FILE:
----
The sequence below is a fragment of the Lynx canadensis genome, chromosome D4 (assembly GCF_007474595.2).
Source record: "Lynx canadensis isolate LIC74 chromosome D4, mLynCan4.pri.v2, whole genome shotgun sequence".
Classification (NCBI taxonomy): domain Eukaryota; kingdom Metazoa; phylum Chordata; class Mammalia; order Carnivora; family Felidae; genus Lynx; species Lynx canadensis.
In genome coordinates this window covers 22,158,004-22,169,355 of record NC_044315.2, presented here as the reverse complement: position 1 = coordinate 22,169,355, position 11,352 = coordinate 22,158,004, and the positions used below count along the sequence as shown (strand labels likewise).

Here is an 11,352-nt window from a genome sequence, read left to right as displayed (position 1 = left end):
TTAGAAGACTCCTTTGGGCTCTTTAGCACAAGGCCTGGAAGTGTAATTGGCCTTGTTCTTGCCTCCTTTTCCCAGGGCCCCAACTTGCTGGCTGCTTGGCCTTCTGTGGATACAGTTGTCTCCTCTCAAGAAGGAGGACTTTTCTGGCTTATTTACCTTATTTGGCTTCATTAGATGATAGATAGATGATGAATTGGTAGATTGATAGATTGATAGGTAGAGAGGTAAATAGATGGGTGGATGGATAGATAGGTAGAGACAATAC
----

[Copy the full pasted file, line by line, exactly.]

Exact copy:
The sequence below is a fragment of the Lynx canadensis genome, chromosome D4 (assembly GCF_007474595.2).
Source record: "Lynx canadensis isolate LIC74 chromosome D4, mLynCan4.pri.v2, whole genome shotgun sequence".
Classification (NCBI taxonomy): domain Eukaryota; kingdom Metazoa; phylum Chordata; class Mammalia; order Carnivora; family Felidae; genus Lynx; species Lynx canadensis.
In genome coordinates this window covers 22,158,004-22,169,355 of record NC_044315.2, presented here as the reverse complement: position 1 = coordinate 22,169,355, position 11,352 = coordinate 22,158,004, and the positions used below count along the sequence as shown (strand labels likewise).

Here is an 11,352-nt window from a genome sequence, read left to right as displayed (position 1 = left end):
TTAGAAGACTCCTTTGGGCTCTTTAGCACAAGGCCTGGAAGTGTAATTGGCCTTGTTCTTGCCTCCTTTTCCCAGGGCCCCAACTTGCTGGCTGCTTGGCCTTCTGTGGATACAGTTGTCTCCTCTCAAGAAGGAGGACTTTTCTGGCTTATTTACCTTATTTGGCTTCATTAGATGATAGATAGATGATGAATTGGTAGATTGATAGATTGATAGGTAGAGAGGTAAATAGATGGGTGGATGGATAGATAGGTAGAGACAATAC